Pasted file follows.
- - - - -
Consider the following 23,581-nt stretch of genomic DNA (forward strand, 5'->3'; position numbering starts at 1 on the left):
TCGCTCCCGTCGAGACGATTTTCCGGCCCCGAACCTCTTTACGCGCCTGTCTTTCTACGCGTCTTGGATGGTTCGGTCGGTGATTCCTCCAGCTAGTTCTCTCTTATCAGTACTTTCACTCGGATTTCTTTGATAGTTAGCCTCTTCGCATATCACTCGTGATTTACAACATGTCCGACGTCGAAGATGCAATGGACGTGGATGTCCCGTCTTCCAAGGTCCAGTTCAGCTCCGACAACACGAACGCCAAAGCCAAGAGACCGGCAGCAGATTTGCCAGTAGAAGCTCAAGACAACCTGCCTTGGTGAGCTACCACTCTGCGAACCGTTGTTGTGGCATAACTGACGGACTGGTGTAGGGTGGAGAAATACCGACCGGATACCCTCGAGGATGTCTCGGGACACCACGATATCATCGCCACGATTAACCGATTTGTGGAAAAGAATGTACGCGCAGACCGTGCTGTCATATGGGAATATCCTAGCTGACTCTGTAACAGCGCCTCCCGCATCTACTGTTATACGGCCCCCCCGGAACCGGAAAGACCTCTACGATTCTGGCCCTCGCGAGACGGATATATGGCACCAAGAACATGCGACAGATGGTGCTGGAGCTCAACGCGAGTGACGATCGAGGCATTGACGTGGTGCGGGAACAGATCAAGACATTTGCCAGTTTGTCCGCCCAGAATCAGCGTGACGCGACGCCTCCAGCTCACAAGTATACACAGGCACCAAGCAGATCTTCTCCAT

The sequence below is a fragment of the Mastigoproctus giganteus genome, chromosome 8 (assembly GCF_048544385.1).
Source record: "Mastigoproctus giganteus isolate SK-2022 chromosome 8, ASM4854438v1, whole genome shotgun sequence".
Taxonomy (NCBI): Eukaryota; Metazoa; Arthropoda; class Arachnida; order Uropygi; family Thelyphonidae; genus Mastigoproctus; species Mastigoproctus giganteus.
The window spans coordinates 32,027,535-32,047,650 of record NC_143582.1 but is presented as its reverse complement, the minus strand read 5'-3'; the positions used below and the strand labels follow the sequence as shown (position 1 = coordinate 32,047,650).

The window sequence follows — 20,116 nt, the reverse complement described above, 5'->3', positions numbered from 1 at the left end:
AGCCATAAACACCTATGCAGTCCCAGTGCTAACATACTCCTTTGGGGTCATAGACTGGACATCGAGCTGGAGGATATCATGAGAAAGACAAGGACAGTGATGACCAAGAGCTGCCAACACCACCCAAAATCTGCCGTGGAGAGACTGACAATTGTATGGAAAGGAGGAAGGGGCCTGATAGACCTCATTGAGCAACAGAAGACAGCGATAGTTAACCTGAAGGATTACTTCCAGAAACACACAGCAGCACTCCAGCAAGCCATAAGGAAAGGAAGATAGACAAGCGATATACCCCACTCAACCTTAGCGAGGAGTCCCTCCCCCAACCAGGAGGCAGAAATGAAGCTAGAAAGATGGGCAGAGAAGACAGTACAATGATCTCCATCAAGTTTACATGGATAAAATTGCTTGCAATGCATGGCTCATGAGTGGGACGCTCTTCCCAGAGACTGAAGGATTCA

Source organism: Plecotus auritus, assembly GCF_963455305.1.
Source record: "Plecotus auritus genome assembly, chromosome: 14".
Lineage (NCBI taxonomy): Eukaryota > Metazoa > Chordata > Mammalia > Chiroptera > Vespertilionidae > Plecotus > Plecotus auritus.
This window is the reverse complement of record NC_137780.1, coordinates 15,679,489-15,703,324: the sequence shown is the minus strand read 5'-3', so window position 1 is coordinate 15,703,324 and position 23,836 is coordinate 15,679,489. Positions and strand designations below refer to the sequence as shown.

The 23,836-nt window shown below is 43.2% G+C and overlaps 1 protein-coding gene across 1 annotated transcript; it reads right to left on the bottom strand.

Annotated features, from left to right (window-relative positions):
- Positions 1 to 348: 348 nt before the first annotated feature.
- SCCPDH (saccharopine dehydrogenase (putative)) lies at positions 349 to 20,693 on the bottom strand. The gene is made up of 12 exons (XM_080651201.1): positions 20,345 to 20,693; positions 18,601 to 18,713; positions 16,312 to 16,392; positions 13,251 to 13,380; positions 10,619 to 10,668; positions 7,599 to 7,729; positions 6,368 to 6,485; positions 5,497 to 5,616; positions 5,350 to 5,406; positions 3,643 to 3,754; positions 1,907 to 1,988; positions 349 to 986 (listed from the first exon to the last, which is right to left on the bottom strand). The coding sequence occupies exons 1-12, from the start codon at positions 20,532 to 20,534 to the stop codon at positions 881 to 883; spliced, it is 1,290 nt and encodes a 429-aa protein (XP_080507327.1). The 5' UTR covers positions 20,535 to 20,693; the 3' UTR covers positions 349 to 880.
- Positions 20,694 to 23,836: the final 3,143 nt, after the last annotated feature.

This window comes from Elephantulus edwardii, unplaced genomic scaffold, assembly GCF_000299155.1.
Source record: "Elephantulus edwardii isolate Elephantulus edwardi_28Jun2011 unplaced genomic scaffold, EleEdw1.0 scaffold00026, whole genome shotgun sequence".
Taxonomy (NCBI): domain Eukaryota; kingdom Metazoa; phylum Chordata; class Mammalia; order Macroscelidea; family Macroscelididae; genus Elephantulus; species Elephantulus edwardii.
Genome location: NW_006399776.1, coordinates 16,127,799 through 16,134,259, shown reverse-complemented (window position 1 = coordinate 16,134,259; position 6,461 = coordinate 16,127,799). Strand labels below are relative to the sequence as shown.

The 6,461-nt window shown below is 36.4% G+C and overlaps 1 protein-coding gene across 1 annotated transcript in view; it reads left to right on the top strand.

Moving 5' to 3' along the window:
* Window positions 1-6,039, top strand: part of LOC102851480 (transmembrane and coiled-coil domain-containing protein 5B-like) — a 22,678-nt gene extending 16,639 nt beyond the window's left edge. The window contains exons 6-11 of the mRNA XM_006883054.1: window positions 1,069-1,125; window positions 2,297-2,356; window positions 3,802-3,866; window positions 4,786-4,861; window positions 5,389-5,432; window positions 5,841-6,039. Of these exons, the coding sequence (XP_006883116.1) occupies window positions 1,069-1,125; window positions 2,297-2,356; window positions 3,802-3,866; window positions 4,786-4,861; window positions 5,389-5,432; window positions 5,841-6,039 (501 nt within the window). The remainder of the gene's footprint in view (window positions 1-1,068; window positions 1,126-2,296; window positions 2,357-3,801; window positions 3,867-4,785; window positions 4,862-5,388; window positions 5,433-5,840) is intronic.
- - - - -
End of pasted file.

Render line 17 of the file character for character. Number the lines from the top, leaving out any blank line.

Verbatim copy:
- Positions 20,694 to 23,836: the final 3,143 nt, after the last annotated feature.